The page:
“Overall, these findings should be considered as preliminary and exploratory until larger studies are done in other populations (e.g. including men and women, and with a broader range of socioeconomic status, with varying dietary patterns).  Meanwhile, there is already strong evidence that consuming sugary drinks increases risk of weight gain and diabetes.  Everyone should aim to minimise their consumption – this analysis does not change that advice.”


Dr Ian Johnson, Nutrition researcher and Emeritus Fellow, Quadram Institute Bioscience, said:

“This carefully conducted observational study has identified a statistically significant relationship between consumption of sugar-sweetened beverages (SSBs) and the risk of early onset colorectal cancer (CRC) in a large cohort of female American nurses.  Colorectal cancer is primarily a disease of later life but the incidence among younger age-groups in their forties and fifties has been rising in the United States and other industrialised nations in recent years.  In this new study, participants consuming more than two servings of SSBs per day experienced about twice the risk or early onset colorectal cancer compared to those consuming less than one serving per week.  Replacing sugary beverages with artificially sweetened drinks, coffee or milk was associated with a lower risk.

“The statistical uncertainty of these results was relatively high, reflecting the fact that early onset colorectal cancer is still fairly uncommon, but the size of the increased risk was large compared to the effects of other, better-known dietary risk-factors, such as processed meat intake, and a low consumption of dietary fibre.  The work needs to be taken very seriously and further studies should be carried out to confirm or refute the findings.  As with any observational investigation, this study does not conclusively prove a causal effect.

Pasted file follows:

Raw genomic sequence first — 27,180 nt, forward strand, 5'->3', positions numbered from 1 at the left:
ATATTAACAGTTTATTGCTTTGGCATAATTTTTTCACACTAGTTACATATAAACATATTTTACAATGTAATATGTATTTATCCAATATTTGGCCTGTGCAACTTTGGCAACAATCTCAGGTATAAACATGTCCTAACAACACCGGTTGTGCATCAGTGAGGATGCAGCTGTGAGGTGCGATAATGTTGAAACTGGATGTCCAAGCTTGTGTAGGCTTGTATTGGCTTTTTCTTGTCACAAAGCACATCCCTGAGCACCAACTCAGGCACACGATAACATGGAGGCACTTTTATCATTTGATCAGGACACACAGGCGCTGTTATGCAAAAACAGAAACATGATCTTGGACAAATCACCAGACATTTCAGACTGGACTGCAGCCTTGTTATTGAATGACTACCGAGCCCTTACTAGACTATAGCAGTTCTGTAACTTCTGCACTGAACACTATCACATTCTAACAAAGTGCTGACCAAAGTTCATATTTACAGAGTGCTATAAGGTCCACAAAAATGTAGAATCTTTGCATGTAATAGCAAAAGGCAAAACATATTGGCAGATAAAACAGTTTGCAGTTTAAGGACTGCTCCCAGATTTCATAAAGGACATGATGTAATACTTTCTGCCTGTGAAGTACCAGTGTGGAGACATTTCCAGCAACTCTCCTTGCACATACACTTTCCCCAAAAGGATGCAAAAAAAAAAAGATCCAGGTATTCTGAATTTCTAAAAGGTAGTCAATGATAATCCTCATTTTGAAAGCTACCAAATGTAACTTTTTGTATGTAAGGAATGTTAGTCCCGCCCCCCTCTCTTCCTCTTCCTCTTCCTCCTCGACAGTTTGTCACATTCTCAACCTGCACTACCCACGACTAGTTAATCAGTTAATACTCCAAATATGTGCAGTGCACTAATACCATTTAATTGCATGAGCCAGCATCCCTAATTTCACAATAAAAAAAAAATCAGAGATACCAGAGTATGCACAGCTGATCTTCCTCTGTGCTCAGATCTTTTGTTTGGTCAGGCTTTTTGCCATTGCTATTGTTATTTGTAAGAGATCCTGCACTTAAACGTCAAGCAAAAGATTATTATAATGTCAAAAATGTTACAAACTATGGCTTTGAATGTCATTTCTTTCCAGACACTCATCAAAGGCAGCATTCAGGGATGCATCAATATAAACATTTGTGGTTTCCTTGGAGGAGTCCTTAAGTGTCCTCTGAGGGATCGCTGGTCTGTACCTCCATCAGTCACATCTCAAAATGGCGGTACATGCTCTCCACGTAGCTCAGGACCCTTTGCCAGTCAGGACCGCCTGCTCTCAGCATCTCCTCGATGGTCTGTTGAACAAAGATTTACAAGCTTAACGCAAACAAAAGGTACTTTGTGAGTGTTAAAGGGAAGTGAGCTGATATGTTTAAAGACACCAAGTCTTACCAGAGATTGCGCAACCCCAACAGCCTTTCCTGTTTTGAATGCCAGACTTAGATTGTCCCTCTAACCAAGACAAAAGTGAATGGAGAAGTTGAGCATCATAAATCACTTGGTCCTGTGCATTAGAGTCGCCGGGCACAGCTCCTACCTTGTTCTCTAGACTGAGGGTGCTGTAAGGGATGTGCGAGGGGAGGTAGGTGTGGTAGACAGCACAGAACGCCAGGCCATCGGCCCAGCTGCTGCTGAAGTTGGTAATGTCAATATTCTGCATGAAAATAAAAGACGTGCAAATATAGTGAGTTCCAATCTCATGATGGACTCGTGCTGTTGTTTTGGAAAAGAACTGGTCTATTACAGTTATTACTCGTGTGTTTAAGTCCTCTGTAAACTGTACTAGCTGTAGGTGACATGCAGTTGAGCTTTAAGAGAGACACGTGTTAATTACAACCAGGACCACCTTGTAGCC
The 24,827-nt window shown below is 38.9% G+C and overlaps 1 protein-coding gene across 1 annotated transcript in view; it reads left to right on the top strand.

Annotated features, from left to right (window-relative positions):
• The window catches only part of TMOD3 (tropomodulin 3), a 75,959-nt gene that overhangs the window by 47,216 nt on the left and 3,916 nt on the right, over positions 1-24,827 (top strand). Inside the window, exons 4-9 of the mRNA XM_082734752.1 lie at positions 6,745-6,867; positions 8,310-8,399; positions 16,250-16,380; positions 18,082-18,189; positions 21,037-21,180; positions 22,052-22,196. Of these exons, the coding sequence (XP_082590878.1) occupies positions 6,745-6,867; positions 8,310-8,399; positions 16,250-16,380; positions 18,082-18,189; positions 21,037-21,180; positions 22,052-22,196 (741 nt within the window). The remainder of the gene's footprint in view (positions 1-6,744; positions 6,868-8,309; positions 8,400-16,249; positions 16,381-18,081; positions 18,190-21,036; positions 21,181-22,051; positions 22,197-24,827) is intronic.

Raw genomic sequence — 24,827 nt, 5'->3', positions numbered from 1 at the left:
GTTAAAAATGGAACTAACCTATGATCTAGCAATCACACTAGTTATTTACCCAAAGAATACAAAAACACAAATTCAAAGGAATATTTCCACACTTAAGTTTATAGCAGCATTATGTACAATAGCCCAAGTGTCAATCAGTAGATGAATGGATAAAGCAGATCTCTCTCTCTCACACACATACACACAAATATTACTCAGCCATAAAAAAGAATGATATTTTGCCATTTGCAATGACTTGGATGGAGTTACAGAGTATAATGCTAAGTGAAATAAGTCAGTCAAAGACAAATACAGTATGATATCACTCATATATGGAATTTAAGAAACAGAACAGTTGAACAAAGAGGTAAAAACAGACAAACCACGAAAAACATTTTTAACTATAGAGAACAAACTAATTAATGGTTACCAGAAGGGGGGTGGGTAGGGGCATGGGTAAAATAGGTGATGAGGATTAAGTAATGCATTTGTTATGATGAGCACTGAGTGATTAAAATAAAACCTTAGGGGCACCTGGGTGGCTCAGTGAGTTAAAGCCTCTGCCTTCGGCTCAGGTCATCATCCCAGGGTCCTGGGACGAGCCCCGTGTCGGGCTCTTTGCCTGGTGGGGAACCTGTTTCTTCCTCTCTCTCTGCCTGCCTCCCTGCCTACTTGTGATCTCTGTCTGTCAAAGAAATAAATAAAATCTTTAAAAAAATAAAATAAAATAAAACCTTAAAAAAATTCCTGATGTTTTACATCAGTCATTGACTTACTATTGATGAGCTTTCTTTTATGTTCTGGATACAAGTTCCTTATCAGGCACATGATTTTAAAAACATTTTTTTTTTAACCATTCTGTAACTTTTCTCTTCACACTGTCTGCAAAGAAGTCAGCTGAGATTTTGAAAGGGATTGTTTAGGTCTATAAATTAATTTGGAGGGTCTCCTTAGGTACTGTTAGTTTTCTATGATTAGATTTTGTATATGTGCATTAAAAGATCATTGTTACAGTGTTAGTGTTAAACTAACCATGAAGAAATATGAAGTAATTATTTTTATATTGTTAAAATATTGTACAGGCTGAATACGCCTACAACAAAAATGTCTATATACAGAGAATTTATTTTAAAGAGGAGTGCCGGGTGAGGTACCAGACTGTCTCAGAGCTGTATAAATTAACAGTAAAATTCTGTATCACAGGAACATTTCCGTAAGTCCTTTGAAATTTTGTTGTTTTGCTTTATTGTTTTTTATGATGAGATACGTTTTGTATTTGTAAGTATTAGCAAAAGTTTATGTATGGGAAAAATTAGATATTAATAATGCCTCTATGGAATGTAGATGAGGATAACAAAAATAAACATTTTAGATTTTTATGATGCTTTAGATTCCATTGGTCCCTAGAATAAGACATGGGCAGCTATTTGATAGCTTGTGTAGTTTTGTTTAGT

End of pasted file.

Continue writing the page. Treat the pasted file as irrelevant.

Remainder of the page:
“Nevertheless, the authors point to several plausible mechanisms, including recent laboratory studies from other scientists showing that the sugars used to sweeten SSBs favour the development of colorectal cancer in an animal model.  Excessive consumption of sugar-sweetened beverages is already strongly implicated as a risk-factor for excess weight gain and type-2 diabetes in human populations.  Current dietary advice in the UK recommends that their consumption should be minimised in both children and adults.  This new study provides further support for this advice.”


Dr Duane Mellor, Registered Dietitian and Senior Teaching Fellow, Aston Medical School, Aston University, said:

“This is a very large study of women in the US over 25 years, it looked at dietary intake measured in over 95 thousand women in the Nurse’s Health Study II.  Every four years it asked women what they ate on average over the past year.  This study suggested an association between consuming sugar sweetened drinks and being diagnosed with bowel cancer before the age of 50.  The way this is presented was by what is called a risk ratio, which was found to be nearly 2.2 fold higher for women who drank more than two sugary drinks a day compared to those having less than one a week.  However, when looking at number of cases per year for each person in the study, it was 0.000116 cases per person per year for high consumers of sugary drinks compared to 0.000084 cases per person per year for those who rarely drink sugary drinks.  This suggests although there is a statistical significant association with risk, the overall number of cases of bowel cancer and risk in this middle aged population was low.  This is perhaps because bowel cancer is more common in individuals over the age of 50.

“Part way through the study some of the women who at this time would have been at least 30 years old were asked to recall how many sugary drinks they drank as teenagers.  This was also associated with an increased risk of bowel cancer before the age of 50.  This would have required women to remember what they drank decades ago!